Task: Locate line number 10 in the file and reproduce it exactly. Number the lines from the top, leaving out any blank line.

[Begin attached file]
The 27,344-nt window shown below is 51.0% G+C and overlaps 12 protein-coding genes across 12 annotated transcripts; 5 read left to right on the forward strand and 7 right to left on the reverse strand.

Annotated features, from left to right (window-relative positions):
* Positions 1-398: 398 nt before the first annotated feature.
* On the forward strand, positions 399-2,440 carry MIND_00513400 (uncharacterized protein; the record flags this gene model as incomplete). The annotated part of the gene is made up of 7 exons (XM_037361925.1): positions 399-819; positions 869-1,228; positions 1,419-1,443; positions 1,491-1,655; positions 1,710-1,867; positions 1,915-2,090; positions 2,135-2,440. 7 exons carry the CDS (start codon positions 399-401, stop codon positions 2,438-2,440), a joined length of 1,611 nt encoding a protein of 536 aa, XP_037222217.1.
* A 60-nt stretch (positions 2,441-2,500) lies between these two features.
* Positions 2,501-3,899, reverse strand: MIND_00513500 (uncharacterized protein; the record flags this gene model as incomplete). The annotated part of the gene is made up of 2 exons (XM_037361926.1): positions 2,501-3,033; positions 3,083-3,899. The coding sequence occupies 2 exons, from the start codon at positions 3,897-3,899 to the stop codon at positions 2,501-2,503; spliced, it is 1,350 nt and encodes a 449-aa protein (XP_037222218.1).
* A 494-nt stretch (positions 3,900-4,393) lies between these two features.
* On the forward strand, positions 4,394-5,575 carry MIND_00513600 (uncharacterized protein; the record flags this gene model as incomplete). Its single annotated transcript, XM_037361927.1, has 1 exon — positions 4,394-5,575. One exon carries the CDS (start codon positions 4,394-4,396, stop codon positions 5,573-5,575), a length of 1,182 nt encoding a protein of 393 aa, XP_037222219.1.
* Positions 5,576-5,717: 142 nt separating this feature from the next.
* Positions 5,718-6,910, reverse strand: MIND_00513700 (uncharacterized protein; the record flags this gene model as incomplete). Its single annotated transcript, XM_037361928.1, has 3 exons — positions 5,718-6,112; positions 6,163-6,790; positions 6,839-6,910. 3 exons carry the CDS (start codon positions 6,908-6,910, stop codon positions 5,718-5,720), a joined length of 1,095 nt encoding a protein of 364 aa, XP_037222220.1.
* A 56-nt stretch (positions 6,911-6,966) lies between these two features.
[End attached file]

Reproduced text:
* Positions 5,718-6,910, reverse strand: MIND_00513700 (uncharacterized protein; the record flags this gene model as incomplete). Its single annotated transcript, XM_037361928.1, has 3 exons — positions 5,718-6,112; positions 6,163-6,790; positions 6,839-6,910. 3 exons carry the CDS (start codon positions 6,908-6,910, stop codon positions 5,718-5,720), a joined length of 1,095 nt encoding a protein of 364 aa, XP_037222220.1.